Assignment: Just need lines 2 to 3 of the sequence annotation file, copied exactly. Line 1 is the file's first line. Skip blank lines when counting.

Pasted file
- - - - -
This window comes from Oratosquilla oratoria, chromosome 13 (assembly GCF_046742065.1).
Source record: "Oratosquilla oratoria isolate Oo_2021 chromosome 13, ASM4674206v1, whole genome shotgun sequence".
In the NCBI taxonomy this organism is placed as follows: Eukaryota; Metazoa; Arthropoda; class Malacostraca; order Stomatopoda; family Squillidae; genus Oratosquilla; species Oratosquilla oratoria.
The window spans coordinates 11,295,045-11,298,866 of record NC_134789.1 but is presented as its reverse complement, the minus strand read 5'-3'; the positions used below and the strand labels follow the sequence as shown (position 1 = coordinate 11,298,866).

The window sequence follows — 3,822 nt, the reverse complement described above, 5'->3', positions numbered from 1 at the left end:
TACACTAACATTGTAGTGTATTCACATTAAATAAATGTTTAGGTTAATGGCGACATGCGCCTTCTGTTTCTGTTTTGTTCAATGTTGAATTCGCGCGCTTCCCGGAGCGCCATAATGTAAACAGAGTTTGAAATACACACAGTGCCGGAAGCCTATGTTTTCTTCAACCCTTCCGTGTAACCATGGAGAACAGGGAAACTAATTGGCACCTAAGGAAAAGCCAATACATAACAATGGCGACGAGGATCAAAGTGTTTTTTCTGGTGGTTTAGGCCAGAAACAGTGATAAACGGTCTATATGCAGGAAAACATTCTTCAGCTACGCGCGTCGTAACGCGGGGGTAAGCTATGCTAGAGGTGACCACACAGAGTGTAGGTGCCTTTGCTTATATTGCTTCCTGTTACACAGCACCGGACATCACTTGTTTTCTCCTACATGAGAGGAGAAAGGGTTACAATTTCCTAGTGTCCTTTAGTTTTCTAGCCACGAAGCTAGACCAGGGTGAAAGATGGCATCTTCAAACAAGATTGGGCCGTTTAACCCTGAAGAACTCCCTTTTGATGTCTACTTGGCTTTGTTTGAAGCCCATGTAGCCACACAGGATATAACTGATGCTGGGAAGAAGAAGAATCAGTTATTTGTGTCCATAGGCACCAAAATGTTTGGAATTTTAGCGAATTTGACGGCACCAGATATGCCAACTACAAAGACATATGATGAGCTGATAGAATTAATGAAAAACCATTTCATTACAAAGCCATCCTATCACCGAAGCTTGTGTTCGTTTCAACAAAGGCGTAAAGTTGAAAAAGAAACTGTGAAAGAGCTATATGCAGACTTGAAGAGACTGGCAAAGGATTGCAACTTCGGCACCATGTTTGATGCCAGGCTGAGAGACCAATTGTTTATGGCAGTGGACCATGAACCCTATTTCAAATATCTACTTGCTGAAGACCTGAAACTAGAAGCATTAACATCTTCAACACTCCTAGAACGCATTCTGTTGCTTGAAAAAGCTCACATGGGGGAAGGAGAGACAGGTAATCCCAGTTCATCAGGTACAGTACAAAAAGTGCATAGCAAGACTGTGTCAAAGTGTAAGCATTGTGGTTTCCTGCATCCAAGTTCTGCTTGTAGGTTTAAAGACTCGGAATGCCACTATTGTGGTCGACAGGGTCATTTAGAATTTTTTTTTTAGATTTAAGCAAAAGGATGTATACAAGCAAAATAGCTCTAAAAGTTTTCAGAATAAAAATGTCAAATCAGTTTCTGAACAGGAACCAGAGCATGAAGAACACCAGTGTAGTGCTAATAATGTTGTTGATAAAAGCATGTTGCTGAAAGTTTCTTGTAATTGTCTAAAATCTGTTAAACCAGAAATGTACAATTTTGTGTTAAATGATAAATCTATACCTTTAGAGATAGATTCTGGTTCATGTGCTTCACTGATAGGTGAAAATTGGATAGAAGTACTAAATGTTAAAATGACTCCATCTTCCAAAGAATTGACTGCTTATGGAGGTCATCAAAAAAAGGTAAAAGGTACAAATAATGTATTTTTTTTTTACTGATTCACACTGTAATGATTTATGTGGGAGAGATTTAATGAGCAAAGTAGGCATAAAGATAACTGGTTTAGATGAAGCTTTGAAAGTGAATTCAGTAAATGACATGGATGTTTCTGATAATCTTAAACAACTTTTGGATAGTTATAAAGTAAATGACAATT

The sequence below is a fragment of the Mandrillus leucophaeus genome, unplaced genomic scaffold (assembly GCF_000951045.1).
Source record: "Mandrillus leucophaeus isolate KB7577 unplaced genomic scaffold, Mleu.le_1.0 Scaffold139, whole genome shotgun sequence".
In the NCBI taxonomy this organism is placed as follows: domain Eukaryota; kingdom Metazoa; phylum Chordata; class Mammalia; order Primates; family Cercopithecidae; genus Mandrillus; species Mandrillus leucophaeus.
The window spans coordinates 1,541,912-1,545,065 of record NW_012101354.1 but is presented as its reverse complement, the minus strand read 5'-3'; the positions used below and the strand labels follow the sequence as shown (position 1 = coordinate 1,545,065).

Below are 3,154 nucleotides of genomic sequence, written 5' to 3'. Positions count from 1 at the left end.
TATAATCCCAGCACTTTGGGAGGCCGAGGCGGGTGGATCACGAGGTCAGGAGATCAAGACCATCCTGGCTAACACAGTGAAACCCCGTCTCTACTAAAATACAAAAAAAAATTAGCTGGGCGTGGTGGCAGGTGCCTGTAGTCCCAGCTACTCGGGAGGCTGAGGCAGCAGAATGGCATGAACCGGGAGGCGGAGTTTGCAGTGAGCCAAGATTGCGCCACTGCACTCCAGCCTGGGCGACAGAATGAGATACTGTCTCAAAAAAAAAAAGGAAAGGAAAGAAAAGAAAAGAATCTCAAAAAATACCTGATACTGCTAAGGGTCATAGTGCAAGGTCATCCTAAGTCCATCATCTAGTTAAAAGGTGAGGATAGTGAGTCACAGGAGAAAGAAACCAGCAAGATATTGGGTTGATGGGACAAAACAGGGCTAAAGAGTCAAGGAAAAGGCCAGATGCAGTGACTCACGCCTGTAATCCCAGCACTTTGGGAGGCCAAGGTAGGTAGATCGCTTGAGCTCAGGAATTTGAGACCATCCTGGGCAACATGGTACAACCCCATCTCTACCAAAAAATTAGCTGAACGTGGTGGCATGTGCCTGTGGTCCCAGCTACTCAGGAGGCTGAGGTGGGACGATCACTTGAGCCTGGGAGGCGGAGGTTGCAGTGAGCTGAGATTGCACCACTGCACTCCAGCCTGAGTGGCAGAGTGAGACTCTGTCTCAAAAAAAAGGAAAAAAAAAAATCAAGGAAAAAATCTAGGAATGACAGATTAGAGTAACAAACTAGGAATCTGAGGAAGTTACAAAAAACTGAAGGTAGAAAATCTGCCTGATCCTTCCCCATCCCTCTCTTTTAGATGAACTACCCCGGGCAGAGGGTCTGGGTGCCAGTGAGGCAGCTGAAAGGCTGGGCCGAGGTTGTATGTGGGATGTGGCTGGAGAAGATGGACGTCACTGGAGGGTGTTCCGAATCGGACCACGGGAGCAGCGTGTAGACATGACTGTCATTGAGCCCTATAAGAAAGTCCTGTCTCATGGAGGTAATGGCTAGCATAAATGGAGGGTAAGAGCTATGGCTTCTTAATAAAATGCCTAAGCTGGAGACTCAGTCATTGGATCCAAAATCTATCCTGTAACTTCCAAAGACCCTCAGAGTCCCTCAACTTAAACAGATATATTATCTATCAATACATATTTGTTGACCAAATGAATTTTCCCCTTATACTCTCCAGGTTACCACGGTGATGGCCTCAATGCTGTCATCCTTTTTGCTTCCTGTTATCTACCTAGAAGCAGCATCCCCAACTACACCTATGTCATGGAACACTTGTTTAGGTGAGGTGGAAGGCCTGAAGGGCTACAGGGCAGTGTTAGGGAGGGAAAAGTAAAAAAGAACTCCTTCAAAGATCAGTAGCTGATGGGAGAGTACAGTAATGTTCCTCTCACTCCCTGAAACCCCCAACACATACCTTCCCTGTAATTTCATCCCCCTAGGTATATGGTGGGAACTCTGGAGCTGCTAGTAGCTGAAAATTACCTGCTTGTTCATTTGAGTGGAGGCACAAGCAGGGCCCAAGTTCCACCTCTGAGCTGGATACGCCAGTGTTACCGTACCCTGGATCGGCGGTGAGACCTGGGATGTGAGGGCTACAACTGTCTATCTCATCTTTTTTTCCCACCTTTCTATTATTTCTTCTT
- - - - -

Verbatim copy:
Source record: "Oratosquilla oratoria isolate Oo_2021 chromosome 13, ASM4674206v1, whole genome shotgun sequence".
In the NCBI taxonomy this organism is placed as follows: Eukaryota; Metazoa; Arthropoda; class Malacostraca; order Stomatopoda; family Squillidae; genus Oratosquilla; species Oratosquilla oratoria.